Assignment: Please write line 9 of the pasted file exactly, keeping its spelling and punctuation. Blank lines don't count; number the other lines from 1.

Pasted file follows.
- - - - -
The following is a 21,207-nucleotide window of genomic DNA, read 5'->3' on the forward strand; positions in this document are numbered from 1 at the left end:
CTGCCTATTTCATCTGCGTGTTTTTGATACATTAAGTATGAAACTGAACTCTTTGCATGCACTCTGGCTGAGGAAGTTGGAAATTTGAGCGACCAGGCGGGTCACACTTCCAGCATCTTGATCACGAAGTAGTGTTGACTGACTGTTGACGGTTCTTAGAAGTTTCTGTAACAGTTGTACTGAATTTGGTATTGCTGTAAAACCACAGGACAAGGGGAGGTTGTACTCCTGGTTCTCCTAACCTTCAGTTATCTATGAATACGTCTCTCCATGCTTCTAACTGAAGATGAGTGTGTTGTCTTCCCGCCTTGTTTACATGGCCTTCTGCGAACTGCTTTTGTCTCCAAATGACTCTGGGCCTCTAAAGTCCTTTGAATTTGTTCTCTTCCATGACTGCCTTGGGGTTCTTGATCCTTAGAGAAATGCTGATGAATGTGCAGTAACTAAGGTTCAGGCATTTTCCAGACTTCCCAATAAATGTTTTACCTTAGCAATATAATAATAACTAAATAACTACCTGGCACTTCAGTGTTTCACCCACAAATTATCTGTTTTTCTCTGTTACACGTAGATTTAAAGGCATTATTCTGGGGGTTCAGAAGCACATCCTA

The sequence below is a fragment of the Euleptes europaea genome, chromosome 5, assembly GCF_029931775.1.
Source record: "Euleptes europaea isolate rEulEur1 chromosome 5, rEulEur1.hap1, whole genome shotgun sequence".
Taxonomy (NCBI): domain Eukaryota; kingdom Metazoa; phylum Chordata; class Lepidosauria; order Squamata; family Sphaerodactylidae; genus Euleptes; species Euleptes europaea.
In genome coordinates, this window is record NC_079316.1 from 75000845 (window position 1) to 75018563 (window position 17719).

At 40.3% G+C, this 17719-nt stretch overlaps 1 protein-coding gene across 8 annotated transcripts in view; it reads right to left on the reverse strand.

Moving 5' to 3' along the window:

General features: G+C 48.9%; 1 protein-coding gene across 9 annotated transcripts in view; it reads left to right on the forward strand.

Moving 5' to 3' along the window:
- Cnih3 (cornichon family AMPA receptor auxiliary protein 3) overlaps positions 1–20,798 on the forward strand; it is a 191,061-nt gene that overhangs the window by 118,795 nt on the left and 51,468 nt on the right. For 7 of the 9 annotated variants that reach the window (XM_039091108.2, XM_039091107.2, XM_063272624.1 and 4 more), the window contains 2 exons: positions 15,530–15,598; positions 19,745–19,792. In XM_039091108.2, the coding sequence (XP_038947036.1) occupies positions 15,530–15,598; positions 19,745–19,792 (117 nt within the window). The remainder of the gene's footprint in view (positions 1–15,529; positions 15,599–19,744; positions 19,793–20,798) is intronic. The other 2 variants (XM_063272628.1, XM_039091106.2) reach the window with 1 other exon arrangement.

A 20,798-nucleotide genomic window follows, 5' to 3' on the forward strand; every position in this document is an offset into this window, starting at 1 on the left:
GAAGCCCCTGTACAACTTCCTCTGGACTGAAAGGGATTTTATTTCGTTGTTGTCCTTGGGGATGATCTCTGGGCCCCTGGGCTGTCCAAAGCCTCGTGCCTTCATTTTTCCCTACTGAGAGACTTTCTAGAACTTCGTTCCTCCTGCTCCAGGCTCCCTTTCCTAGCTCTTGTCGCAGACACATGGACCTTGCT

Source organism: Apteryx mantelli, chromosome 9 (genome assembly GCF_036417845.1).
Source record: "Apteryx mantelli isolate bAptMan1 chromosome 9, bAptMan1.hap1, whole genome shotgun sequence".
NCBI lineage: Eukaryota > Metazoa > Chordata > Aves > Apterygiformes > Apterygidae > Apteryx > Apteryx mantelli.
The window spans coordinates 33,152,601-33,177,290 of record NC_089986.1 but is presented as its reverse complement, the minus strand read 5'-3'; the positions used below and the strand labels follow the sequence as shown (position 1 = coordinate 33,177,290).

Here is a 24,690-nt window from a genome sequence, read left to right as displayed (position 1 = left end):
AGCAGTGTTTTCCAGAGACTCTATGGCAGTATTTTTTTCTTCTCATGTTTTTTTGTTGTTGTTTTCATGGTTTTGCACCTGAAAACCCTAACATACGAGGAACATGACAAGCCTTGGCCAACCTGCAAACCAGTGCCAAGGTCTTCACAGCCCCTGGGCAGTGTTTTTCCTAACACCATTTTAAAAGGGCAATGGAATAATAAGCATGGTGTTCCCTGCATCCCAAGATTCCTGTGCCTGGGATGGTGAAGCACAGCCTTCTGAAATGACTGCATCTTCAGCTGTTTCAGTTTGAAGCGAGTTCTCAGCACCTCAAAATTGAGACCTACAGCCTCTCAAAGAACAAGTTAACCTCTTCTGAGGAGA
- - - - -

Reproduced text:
General features: G+C 48.9%; 1 protein-coding gene across 9 annotated transcripts in view; it reads left to right on the forward strand.